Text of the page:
“Smell it,” he says.
“I don’t want to smell it.” Davey lifts up the plate and pushes it towards my face. I jerk my head back, saving my nose from shame.
“It does not smell like piss.”
“My sushi is drenched in piss, here—“ he lifts the plate higher. “Brian, I’m telling you, my rainbow roll is absolutely radiating of piss.” We stare at each other, and Davey doesn’t budge: “Smell it!”
“Get your sushi out of my face.” One by one, surrounding tables pick up our conversation and begin eating their edamame like popcorn. One skinny Japanese waitress—the one who isn’t fooling anyone with that accent—she walks by and finds us arguing.
“Ever-ting arright?” She twirls her pointer in a curl. Her name tag says Sarah.
“It’s not fine,” Davey fires. “Ma’m, my rainbow roll… it…”
“It smells like pee.” The quick sound of a half-popped edamame shell plopping into a bowl of soy sauce is heard. Even the fish have stopped swimming.
“Davey…” I start, but no words come. They never do. With Davey, my sentences often deconstruct and hide behind my teeth. Davey hates it when I start sentences and never finish ‘em. I see his eyebrows draw closer, and I can tell he’s annoyed.
“Oh… I… I…”
“It doesn’t smell like piss.” I offer.
“You didn’t even smell it!” Davey isn’t offended, but he’s putting on a good show. He hopes to get a free meal out of all this. It never works. “Ma’m,” he says, swallowing, emphasizing, “Did you pee on my rainbow roll?” This poor woman. The entire restaurant is watching and whispering. She’s getting red, but I can only guess. My eyes are fixed squarely on the chopsticks in my hand, swirling pink ginger on the corner of my dish.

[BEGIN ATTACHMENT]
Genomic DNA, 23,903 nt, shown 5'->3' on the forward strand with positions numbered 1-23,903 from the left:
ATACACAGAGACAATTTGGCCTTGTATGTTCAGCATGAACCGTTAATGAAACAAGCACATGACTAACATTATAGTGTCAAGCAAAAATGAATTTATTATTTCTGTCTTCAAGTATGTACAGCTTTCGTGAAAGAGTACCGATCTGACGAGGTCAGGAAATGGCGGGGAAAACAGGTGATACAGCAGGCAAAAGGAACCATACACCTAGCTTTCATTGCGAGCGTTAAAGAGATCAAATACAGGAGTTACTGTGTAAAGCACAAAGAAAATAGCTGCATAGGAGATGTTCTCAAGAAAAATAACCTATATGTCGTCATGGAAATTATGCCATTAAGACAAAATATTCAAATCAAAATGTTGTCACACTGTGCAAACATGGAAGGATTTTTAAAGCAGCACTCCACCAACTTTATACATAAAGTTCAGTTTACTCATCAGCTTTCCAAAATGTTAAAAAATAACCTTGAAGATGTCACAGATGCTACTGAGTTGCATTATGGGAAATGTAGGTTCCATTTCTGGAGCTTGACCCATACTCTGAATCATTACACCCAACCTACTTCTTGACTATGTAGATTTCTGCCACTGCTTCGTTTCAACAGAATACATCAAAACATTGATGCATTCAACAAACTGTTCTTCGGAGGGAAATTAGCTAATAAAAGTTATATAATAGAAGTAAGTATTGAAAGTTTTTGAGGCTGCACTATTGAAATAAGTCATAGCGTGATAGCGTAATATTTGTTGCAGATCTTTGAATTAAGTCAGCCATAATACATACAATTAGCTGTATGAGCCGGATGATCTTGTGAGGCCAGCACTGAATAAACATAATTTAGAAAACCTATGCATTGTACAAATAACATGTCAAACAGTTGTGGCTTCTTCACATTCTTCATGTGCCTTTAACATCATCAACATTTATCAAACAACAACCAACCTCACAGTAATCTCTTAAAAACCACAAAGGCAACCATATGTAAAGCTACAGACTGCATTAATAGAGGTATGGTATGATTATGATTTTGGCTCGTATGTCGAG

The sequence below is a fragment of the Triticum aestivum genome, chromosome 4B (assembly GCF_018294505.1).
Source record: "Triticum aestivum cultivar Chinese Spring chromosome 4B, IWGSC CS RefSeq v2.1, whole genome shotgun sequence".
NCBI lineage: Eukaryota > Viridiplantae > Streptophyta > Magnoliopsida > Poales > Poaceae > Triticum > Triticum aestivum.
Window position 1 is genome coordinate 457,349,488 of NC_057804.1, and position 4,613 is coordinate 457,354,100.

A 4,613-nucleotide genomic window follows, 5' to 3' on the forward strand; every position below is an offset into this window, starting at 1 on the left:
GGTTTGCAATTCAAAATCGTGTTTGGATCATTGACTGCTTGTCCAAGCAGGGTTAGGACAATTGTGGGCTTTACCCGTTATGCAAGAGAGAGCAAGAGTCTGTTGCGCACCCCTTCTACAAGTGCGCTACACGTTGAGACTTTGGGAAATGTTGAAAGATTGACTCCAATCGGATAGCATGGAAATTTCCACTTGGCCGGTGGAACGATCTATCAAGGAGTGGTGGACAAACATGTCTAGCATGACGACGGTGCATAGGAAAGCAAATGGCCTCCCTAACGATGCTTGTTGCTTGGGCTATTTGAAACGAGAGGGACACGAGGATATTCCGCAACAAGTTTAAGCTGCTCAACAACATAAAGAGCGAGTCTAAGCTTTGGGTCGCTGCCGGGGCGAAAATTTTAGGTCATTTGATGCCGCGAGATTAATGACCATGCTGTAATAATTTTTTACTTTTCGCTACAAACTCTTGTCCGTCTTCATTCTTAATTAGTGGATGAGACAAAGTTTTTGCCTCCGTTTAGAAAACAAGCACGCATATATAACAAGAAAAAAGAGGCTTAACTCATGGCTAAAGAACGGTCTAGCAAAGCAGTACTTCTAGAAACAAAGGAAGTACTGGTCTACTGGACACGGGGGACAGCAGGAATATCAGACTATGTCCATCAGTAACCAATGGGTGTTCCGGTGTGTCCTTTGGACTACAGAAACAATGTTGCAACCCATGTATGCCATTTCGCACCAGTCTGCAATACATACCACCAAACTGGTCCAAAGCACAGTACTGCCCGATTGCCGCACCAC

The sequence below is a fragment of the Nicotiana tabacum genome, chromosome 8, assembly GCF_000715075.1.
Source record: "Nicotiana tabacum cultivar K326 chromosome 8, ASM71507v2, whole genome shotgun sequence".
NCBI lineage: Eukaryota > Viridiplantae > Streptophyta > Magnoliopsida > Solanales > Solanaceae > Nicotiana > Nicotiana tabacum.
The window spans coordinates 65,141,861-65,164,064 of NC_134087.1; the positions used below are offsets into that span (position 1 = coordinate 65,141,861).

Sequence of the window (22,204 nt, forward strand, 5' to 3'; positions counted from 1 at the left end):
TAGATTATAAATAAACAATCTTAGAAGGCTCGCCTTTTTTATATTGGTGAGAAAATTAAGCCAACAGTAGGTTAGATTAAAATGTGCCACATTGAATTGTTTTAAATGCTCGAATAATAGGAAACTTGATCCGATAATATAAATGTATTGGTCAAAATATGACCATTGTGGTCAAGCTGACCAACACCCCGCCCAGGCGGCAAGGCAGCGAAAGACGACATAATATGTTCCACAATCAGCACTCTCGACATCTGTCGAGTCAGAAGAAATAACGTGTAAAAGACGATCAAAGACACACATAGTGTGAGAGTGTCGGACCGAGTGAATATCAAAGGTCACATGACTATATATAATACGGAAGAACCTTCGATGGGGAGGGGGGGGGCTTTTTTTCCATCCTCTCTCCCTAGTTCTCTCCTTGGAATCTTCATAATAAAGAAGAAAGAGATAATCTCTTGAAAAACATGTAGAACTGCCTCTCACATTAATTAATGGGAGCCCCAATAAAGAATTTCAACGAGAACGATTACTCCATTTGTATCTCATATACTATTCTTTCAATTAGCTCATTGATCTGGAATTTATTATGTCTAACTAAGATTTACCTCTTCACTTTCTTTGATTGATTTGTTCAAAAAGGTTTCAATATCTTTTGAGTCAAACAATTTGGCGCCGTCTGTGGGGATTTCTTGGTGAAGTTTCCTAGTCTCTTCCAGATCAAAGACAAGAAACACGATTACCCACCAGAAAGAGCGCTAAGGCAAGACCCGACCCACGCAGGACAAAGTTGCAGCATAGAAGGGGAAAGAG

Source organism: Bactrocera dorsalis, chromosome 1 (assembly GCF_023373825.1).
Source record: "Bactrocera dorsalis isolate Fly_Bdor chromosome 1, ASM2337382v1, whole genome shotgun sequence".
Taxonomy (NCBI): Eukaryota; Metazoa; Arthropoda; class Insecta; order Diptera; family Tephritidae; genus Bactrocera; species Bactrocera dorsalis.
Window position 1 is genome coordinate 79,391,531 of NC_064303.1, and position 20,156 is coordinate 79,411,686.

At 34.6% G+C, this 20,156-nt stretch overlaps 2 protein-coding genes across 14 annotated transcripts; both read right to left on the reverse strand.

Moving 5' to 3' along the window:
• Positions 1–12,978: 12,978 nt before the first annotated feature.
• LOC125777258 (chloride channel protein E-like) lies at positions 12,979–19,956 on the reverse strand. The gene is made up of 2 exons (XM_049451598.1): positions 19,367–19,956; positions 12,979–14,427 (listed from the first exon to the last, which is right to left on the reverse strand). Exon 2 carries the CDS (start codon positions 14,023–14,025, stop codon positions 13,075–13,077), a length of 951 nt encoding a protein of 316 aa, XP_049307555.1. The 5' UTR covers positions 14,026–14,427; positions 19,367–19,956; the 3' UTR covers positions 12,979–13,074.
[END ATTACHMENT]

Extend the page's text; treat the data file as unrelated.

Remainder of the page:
“I bring you new prate.” Gracefully, Sarah grabs Davey’s plate. I glance and meet her eyes, for a second, and she looks like the devil. Red and all. She leaves for the kitchen and I hear the house music increase in volume. Davey smiles, and I hate him for it. “Can you believe that accent?” he says.
“What’d you do that for? The next roll will actually have pee on it. You do realize this?”
“You didn’t even smell it.”
“I didn’t have to!”
“Sir.” Some tall, white guy in a black suit interrupts us and stands next to the table. I know he’s the manager because his shirt is colored maroon. Maroon, you see, is the official dress-shirt color of restaurant managers. “I just want to apologize for the… misunderstanding. I hear the food was not.. up to standard.” He’s looking at me, and I become furious.
“It wasn’t my roll, you got that, Ace?” I point to my brother: “It was his.” Davey’s left hand is on his brow, and like a cue-ball approaching a corner pocket, his eyes roll slowly upward until finally meeting the manager’s. Davey can be a real asshole sometimes.
“The meal is on the house.” The manager smiles without his teeth. He’s fat, and I trust him for it.
“Holy shit,” says Davey, the room again halting its speech, “there really was piss on that rainbow roll, wasn’t there?”
“Wasn’t there? Ho-lee-shet.” I begin to wonder. Davey picks his napkin off his lap and throws it on the plate. He stands, shaking his head, laughing. I sip my Sprite. “What kind of—we dressed up. Me and my friend here. We drove across town. Paid for parking!”
“And you give me pissy sushi!” He’s yelling now, commanding attention, the manager shaking his head at worried customers.
“I’m sure this is all some… misunderstanding. I’m sure there wasn’t—”
“Oh, so I’m a liar now.” Oh god. “One question,” says Davey, approaching the fat man slowly, using his hands as a grotesque gesture, “was it a sprinkle—just a little garnish, an afterthought, or, rather,” he’s really playing the room now, “do you submerge the roll in a BATCH of piss!”
“That is enough!” I hear gagging followed by a purge. “I’m afraid I have to ask you two gentlemen to leave.”
“Fuck yourself, bozo!” Davey spits in the man’s face, and slaps my water glass off the table. I hear it break, and I know it’s time to go.